Rugby Strength & Conditioning: Blood Flow Restriction Training


Blood flow restriction training is becoming more and more popular with all types of strength athletes. You may have seen it in your local gym, a bodybuilder with straps on his arms, screaming and shouting while his arms turn purple and he performs rep after rep!

Now we wouldn’t necessarily recommend that approach but the bodybuilders have accidentally discovered something that is extremely effective. And the more research that comes out on blood flow restriction training the more potential uses for the technique become apparent.

In this article we will explain what blood flow restriction is, how it can benefit rugby players and how to perform it safely and effectively.

What is Blood Flow Restriction Training?

Basically you restrict blood flow to the extremities using bands or specialist cuffs (we recommend BStrong cuffs). You then perform resistance exercise with light loads close or to muscular failure. Research has shown its effects rival traditional resistance training and the use of lighter loads has definite benefits for a few populations.

How Does Blood Flow Restriction Work?

When you apply blood flow restriction and perform exercise, the working muscles don’t get the blood flow required to maintain the work. This causes them to fatigue and then for you to recruit more muscle fibers. What you find is that despite using light weights, fast twitch muscle fibers are recruited and fatigued. These fats twitch fibers are the ones who have the greatest potential for strength and growth so it’s imperative that we stimulate them during training.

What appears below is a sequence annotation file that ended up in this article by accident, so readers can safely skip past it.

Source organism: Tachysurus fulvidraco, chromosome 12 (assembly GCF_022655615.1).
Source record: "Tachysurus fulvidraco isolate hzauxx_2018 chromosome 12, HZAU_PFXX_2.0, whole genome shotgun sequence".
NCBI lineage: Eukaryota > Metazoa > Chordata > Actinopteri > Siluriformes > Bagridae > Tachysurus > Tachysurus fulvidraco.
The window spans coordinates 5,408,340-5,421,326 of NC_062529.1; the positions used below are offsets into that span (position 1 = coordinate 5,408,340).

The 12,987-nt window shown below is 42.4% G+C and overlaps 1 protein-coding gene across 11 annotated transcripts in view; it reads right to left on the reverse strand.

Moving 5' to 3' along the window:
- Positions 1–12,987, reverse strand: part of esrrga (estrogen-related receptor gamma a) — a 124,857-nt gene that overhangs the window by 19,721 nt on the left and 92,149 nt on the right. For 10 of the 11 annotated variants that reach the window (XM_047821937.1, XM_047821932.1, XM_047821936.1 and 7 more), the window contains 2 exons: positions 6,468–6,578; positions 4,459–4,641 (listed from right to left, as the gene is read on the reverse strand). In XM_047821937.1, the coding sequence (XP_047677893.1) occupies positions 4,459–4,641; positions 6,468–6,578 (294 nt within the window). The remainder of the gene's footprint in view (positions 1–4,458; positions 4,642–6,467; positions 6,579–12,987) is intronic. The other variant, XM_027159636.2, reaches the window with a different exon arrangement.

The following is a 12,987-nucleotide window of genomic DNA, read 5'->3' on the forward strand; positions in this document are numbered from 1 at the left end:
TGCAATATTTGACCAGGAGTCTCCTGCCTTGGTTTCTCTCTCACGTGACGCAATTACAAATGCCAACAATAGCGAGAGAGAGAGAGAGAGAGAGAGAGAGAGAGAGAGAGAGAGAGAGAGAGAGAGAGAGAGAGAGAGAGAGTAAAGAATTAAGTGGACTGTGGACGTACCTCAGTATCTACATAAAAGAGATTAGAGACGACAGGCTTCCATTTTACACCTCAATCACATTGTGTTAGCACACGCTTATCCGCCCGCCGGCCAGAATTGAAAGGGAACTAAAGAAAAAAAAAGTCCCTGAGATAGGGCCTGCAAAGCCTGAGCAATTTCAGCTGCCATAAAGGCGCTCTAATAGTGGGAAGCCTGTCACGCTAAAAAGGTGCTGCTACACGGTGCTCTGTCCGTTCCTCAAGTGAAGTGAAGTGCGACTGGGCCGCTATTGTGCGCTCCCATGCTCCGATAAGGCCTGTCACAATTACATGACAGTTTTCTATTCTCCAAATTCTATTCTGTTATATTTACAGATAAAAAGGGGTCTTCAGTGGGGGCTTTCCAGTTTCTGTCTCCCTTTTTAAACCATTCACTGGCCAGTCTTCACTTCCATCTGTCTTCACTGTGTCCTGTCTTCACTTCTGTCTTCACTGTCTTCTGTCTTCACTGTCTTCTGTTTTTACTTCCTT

The reduced blood flow causes a build up of metabolites which sends a powerful hormonal and neural signal that stimulates anabolism through increased levels of growth hormone. The great thing about this response is that it effects the whole body not just the working muscles.

This is a huge benefit because it means we can stimulate adaptation with light weights therefore increasing results whilst decreasing stress on joints and in short periods of time.

What are the Benefits of Blood Flow Restriction Training?

Blood flow restriction training has many potential uses but here are our favourite ways to use it:


It’s pretty straight forward then when you are injured using lighter weights makes more sense and decreases loading on joints. Thats the beauty of blood flow restriction training you can use light loads but still get a similar stimulus to the muscles. Also because of the systemic effect you can just put them on to walk and stimulate protein synthesis and prevent muscle atrophy. This helps you maintain muscle and get back to fitness quicker.

Assistance Work

Once you’ve carried out your heavy and explosive barbell work try using blood flow restriction training. Assistance work is designed to increase muscle mass and improve muscle imbalances so if we use blood flow restriction training we will get an excellent hypertrophy stimulus but in a less fatiguing manner than traditional training.

Lean Mass

If you or one of your players needs to put on lean mass it can be a challenge to get enough work in, especially during the season. Well Blood Flow Restriction training allows you to stimulate hypertrophy with reduced stress and recover easily so you can train more and are still fresh for the weekend!